|Hiking||13.46 Miles|| 7 Hrs 53 Mns ||2.10 mph|
|3,617 ft AEG|| 1 Hour 29 Mns Break||6 LBS Pack|
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||no linked trail guides|
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|Hiked Torres del Paine with Victoria. This was our last hike in Torres del Paine national park and we saved the best for last.|
Torres del Paine National Park is located in southern Chile, about 150 kilometers north of Puerto Natales which is where we started our day. There are several bus companies that offer transportation to the park from Puerto Natales. It is essential that you get your bus tickets for the round trip in advance, you cannot (at the time of writing) buy return tickets once inside the park. You will need the early morning departure in order to have enough time to complete the hike. For the return trip, if you are very fast, it is technically possible to get the 2nd to last return bus back to Puerto Natales. The safer bet is to book on the last departure so you don't get stuck if things take longer than you expect. For bus companies I recommend any but Turismo Zaahj (more on that later).From the buses, once in the park, you will transfer to shuttles (which charge an small additional fee) that take you from the main road to the trailhead. You will need to present a permit to hike Torres del Paine at this point which has to be purchased online in advance and either downloaded to a cell phone or printed (there is no cell reception in the park). You do need to have the permit in some form with you to get in (this caused a lot of trouble for people who didn't know this and showed up without a permit). The shuttle will drop you off at the hotels/lodges near the trailhead, the hike starts from here. If you have a car you can drive all the way to the trailhead, there seemed to be a good amount of parking available there although you will still need to present the relevant permits at the guard station where the bus riders transfer to shuttles.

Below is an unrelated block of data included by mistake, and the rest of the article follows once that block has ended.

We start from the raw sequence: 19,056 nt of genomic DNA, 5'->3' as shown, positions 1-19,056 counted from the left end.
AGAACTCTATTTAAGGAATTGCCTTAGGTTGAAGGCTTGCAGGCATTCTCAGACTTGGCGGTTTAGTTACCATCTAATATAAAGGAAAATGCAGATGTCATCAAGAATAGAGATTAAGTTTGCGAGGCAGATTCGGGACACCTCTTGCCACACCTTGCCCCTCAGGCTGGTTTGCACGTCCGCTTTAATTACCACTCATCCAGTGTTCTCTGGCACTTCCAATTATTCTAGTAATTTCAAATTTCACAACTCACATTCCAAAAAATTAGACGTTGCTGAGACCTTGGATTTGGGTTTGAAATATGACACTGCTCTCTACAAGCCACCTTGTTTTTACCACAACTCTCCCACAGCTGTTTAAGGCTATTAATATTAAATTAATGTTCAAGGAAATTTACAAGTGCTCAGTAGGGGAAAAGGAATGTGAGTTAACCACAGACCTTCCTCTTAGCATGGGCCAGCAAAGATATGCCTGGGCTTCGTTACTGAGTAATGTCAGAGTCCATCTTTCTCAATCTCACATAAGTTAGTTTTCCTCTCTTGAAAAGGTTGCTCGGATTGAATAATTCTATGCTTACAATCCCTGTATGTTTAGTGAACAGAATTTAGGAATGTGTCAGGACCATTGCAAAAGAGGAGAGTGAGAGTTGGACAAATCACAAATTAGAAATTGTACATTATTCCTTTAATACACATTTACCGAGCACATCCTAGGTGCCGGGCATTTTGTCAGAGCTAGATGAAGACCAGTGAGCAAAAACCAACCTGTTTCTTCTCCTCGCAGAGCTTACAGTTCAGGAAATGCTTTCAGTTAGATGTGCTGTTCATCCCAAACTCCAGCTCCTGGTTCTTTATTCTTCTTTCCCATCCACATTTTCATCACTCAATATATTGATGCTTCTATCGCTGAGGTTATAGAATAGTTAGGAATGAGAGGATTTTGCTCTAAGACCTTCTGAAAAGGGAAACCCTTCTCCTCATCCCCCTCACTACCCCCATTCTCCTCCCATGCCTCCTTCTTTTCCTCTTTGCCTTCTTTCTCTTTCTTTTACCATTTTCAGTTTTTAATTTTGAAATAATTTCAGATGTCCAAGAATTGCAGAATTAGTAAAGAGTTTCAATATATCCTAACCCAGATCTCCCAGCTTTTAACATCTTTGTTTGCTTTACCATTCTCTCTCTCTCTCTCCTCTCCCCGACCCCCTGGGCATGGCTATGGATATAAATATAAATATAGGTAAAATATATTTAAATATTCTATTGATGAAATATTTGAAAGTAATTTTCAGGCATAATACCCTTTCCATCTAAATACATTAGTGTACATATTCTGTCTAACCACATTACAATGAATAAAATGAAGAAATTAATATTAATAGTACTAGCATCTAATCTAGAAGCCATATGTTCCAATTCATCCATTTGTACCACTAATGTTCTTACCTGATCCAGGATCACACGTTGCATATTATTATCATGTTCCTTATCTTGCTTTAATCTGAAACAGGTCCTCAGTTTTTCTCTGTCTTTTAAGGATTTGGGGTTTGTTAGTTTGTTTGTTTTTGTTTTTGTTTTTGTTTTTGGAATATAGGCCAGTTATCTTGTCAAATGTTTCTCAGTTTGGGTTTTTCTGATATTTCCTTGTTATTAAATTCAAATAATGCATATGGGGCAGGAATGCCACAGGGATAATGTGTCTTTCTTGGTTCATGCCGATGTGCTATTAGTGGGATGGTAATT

The park entrance permit costs $32 (21,000 CLP) during the high season, The permit for the Torres del Pain trail costs an additional $9 (7,300 CPL), the shuttle is ~$3.50 (3,000 CLP), and round trip bus from Puerto Natales varies but is around $30.
The hike to Mirador Torres del Paine is a challenging trek that takes about 8-10 hours to complete round-trip. The trail is well-marked and easy to follow, but there are some steep sections and rocky terrain that where the path is less obvious. There are generally enough people hiking the trail that the route is generally apparent. Refugio Chileno is along the way and provides an approximate half way mark for the hike.
Time Limits and Ranger Closures:
It is important to note that there are time limits for hiking to Mirador Torres del Paine. The last entry to the trail is at 3 pm, and the trail must be completed by 8 pm. This is to ensure that all hikers have enough time to complete the trek and return to the trailhead before dark. There are signs as you progress upwards indicating the latest hour that you may pass and the hour you must return by. These start after the refugios (which I think are available to trekers at all hours). The last portion of the ascent is also monitored/patrolled by rangers who, from what I heard, are quite strict about enforcing the rules. After a certain hour, rangers close the end of the trail to ensure that everyone gets back down before dark.